BOB ABERNETHY: Almost every year, the Gallup Poll asks people whether they think religion as a whole is increasing its influence on American life or losing its influence. The most recent numbers, last June, showed 37 percent saying religious influence is increasing and 56 percent saying it’s decreasing. That’s about average for the past 20 years.
This week, as the Senate searched for dignity, fairness, and bipartisanship in its trial of President Clinton, we wondered about the role of religion at the Capitol. One way religion can be influential is through pastoral counseling, and we’ve reported often here on the spiritual advisers to the president, but who counsels the Senate, now the president’s jury? And what influence can they have? Kim Lawton has our report.
Senator STROM THURMOND (Republican, South Carolina): The Senate will come to order. The chaplain now will do the morning prayer.
KIM LAWTON: U.S. Senate Chaplain Lloyd Ogilvie opened the impeachment trial as he opens every session of the Senate: with a prayer.
Dr. LLOYD OGILVIE (Chaplain, U.S. Senate): Holy God, as this sacred chamber becomes a court and these senators become jurors, be omnipresent in the pressures of these impeachment proceedings.
LAWTON: Ogilvie is one of two official chaplains offering Congress spiritual guidance. He leads weekly Bible studies and prayer meetings for senators and Senate staff. He’s on call for personal spiritual counseling 24 hours a day. And he says he does get called upon. His counterpart in the House, Reverend James Ford, has a similar schedule. There are also numerous private groups that do spiritual work on Capitol Hill, many very low-key. There are Bible studies, lectures, and special prayer meetings, such as the bipartisan prayer breakfast that took place Wednesday, just hours before the 106th Congress opened for business.
Representative RICHARD GEPHARDT (Minority Leader): My prayer for this year is for the people’s House to take up the business of healing.
LAWTON: One private group working on the Hill is the Faith & Politics Institute, a bipartisan interfaith project that hosts weekly discussions, as well as congressional retreats and special events.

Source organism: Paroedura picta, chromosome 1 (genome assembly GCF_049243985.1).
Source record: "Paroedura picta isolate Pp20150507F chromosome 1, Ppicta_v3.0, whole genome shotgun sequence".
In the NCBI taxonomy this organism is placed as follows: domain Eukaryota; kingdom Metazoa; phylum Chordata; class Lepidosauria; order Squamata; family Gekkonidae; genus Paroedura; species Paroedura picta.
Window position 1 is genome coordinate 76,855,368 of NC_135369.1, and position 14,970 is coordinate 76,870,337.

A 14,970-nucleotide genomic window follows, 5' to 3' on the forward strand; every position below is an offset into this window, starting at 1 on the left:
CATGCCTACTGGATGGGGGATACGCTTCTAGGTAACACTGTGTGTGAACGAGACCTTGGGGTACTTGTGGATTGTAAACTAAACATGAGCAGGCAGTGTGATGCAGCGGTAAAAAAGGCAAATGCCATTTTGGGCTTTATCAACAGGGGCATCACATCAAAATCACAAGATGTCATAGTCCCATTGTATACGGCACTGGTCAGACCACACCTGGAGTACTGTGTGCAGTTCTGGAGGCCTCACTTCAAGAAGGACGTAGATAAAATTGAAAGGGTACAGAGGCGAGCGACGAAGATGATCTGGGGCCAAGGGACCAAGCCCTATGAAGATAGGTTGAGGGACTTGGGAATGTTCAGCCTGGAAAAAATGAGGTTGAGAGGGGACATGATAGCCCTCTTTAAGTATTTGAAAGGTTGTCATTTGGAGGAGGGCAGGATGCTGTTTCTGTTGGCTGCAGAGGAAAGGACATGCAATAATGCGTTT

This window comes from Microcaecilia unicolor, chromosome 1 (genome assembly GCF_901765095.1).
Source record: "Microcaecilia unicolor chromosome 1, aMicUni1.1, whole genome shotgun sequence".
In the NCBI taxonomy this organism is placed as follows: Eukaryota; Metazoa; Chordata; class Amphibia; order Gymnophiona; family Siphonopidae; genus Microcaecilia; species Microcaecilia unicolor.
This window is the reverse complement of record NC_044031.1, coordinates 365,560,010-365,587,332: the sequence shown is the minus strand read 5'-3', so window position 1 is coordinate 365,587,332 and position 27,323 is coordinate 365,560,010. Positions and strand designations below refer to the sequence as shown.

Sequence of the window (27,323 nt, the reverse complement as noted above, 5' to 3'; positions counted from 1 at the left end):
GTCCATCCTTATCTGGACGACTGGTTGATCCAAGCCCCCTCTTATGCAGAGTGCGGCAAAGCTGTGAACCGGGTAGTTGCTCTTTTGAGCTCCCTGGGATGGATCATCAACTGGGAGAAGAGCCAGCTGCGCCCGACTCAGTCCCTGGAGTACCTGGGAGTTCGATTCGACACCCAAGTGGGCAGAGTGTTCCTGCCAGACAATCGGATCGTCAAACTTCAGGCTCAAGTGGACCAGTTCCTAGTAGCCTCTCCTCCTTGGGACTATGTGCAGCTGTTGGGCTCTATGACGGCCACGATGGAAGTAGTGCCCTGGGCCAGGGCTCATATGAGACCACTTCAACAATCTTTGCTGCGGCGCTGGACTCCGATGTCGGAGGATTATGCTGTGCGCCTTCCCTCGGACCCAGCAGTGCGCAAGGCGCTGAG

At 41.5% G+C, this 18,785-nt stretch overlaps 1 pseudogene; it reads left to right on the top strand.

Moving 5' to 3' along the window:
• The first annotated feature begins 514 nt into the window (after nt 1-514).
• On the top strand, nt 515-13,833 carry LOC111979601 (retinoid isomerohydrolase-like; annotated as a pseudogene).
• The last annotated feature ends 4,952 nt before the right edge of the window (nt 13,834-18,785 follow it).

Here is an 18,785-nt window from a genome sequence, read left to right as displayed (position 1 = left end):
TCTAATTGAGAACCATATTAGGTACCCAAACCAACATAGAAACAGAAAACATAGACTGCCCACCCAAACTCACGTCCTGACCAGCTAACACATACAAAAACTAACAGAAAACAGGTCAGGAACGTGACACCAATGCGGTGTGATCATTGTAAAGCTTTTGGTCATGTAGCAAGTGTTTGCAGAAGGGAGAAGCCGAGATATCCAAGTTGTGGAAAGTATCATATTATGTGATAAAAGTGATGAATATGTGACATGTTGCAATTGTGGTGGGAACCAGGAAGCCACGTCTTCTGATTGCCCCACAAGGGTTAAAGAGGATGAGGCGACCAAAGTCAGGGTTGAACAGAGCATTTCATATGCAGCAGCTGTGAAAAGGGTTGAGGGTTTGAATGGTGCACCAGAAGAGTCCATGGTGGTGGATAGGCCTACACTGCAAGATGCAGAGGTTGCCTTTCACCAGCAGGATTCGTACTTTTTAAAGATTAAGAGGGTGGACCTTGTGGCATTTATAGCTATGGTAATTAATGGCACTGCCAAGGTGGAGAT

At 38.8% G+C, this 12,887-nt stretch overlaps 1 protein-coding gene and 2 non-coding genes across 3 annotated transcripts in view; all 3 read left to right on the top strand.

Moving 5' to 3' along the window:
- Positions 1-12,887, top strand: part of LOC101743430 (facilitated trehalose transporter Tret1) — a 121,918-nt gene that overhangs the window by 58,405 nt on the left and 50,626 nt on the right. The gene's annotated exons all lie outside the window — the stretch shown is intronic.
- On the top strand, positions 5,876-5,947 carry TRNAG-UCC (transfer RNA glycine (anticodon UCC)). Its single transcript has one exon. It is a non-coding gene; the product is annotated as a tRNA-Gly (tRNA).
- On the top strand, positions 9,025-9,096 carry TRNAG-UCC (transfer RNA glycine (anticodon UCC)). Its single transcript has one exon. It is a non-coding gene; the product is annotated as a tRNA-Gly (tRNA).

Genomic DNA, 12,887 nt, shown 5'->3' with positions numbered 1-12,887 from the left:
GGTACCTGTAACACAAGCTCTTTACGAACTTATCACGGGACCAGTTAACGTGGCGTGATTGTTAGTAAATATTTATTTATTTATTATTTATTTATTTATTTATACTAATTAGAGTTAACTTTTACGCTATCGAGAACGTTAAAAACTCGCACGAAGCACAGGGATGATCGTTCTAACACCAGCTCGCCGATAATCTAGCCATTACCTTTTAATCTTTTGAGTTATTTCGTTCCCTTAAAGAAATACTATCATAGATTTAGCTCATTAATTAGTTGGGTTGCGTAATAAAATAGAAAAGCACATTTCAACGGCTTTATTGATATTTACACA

Reverend DOUGLAS TANNER (Executive Director, Faith & Politics Institute): The ongoing spiritual challenge, in the words of the prophet Micah, is to do justice, love kindness, and walk humbly with one’s God. And there seems to be an eagerness to do justice on some quarters and perhaps to love kindness on others. There doesn’t seem to be a lot of eagerness to walk humbly in the midst of this.
LAWTON: According to some observers, in a highly charged political atmosphere, even religious ministry can become complicated.
Mr. MICHAEL CROMARTIE (Senior Fellow, Ethics & Public Policy Center): The challenge actually in a partisan time is to try not to be partisan, because it’s the duty of the chaplain, the minister, or the spiritual counselor to keep bringing up issues that are transcendent of the highly volatile issues of the moment.
LAWTON: Michael Cromartie says ministers also need to be careful not to be manipulated by politicians.
Mr. CROMARTIE: What does happen in this town a lot is that people do get used, and people who are ministers or spiritual advisers are always being brought in to bless an agenda that’s already in motion.
Dr. OGILVIE: Exercise clear judgment without judgmentalism.
LAWTON: But even spiritual concepts can be laden with political implications. Ogilvie declined to speak with us about the spiritual climate in the Senate, saying anything he said right now would be interpreted politically.
Rev. TANNER: No, I don’t think you can ignore the politics, and I think the politics are never out of the picture, but I think you can remember that there are values and perspectives that put the politics in the proper place.
LAWTON: With the potentially acrimonious and divisive trial now under way in the Senate, some ministers expect their most difficult spiritual work may still lie ahead.
I’m Kim Lawton, RELIGION & ETHICS NEWSWEEKLY, in Washington.